The late conservative economist Herb Stein was the author of a law of economics that says “If something cannot go on forever it will stop.” Pessimists looking at China’s Great Leap Forward or the Soviet Union’s Lysenkoism-induced famine remind us that even if that “something” stops it can often cause immeasurable harm until it finally does.
The California Public Employee’s Retirement System (CALPERS) which controls $444 billion in assets for the benefit of two million state public employees, retirees, and families is certainly putting Stein’s law to the test. For twelve years it has been using those assets contrary to sound fiduciary principles, choosing instead to purchase stocks based on the notion of companies’ ESG (social, environmental and governance ) practices. In 2010, it committed $500 million to such investments.
Heather Gilbert in the Wall Street Journal reports the sad state of this new virtue signaling investment policy:
The nation’s largest pension fund got a scathing performance review Monday when its new investment chief highlighted the retirement system’s underperforming returns and estimated it missed out on $11 billion in gains during a “lost decade” for private equity.
The unusually candid presentation to board members of the California Public Employees’ Retirement System, known as Calpers, showed returns lagging behind other large pensions in almost every asset class during the past 10 years, with private equity trailing the most, 1.3 percentage points. ... We underperformed every one of our peers on the upside, all with the promise that when we got to the downside we would be better protected than other funds,” Terry Brennand, director of budget, revenue and pensions for the Service Employees International Union’s branches in California, said during the public comment portion of Monday’s investment committee meeting. Instead, “we continued to underperform our peers.”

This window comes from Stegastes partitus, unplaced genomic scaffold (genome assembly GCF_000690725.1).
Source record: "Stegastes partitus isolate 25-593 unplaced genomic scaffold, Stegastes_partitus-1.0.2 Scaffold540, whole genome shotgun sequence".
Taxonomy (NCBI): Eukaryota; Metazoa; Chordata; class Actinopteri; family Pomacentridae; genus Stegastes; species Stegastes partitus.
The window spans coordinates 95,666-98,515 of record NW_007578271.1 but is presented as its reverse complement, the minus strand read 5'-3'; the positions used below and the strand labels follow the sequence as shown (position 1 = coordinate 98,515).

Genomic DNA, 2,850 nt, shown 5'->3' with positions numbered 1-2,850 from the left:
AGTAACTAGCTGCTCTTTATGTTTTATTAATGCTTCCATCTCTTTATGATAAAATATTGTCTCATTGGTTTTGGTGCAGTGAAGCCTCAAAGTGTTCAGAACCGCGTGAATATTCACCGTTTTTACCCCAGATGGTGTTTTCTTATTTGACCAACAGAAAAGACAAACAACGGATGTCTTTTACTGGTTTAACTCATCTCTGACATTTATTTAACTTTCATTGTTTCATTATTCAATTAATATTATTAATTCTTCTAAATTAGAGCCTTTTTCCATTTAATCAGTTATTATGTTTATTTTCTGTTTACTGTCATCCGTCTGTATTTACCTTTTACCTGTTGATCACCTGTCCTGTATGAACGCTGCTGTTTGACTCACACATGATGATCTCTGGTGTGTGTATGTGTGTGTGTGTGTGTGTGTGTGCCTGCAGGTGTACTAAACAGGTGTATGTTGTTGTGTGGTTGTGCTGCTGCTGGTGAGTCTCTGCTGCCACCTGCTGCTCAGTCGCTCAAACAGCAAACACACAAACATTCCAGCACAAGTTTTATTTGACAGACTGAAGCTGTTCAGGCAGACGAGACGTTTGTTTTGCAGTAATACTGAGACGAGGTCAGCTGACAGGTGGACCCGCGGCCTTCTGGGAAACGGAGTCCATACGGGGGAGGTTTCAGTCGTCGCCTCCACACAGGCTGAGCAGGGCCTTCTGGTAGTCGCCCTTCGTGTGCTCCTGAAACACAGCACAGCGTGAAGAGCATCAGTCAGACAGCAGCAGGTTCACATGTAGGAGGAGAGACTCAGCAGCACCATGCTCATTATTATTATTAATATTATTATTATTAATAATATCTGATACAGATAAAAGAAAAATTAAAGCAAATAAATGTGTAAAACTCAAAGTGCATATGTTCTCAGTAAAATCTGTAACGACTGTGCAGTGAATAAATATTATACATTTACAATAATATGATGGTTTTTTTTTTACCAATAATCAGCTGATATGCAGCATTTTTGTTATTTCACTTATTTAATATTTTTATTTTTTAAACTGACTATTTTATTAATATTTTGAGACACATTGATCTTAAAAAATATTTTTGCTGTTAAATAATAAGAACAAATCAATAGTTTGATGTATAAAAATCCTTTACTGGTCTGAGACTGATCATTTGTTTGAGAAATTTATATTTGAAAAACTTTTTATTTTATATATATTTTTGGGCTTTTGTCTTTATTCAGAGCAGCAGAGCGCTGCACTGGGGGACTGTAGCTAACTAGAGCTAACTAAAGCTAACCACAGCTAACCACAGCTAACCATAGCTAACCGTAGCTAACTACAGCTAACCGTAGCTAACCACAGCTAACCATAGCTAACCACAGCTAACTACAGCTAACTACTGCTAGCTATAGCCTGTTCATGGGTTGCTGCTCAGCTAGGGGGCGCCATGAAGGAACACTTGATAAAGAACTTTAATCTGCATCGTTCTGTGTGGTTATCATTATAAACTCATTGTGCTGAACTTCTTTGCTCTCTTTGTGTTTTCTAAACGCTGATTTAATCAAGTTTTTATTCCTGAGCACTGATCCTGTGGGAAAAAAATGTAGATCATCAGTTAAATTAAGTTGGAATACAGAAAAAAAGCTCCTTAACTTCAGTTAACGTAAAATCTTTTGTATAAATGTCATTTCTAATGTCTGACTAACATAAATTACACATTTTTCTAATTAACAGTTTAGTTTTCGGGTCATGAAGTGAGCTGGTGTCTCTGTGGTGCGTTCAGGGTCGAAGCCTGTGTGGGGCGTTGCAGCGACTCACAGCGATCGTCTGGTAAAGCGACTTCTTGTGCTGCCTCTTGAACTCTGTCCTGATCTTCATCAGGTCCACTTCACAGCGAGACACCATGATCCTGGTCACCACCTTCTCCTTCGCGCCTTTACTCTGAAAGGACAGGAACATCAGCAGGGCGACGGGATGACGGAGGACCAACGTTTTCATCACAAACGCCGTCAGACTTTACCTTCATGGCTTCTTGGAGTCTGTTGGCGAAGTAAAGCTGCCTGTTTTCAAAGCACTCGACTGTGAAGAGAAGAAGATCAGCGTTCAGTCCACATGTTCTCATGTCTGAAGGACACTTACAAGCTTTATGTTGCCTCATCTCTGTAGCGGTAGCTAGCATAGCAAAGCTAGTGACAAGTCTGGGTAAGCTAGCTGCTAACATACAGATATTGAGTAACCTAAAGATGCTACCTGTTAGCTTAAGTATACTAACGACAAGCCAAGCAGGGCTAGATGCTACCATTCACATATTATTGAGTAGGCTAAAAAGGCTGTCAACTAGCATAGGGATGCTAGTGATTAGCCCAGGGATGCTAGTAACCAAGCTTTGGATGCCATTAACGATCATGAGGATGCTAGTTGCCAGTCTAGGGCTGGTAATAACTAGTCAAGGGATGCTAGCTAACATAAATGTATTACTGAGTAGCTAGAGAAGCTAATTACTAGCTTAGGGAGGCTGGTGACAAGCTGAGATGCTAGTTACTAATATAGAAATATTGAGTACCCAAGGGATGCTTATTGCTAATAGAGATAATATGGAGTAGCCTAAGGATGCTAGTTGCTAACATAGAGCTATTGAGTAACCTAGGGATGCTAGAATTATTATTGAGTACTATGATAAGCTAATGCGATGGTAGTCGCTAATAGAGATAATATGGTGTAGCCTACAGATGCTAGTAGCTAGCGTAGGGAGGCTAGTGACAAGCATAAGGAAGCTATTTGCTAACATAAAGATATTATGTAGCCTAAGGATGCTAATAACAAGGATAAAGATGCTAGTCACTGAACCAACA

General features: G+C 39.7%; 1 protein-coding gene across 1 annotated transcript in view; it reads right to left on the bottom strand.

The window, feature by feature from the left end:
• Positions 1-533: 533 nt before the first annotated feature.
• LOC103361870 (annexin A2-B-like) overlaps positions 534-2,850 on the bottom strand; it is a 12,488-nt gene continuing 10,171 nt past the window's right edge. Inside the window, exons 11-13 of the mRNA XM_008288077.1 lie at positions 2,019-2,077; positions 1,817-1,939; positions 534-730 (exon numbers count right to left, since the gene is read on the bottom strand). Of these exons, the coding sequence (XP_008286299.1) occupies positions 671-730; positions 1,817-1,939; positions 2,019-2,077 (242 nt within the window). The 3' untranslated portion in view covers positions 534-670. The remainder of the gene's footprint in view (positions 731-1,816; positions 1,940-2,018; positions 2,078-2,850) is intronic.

As a matter of fact, more than just its private equity portfolio underperformed other large pension funds. Calpers ESG portfolio underperformed other large pension funds in stocks and income. But its officers seem to see no connection between these policies and the fund’s poor performance.
As the Journal’s James Freeman reports, last year Calpers asked one of the most successful firms, Berkshire Hathaway, to provide “more disclosures on climate-related risks and opportunities” and withheld its votes to re-elect members of Berkshire’s audit and governance committees because it was unhappy with their climate risk disclosures.
One can certainly argue that Berkshire’s performance in recent years could have been better, but does anyone think Calpers officials have a better understanding of investment risk than Warren Buffett? Calpers’ disappointing decade is another reminder that taking care of retirees’ investments requires profits, not politics.
Corporate returns are likely to be far worse this year. How long can Calpers continue playing politics with public employees’ money? Alas, Herb Stein is not around to take a guess, but ours is: indefinitely, until it can't.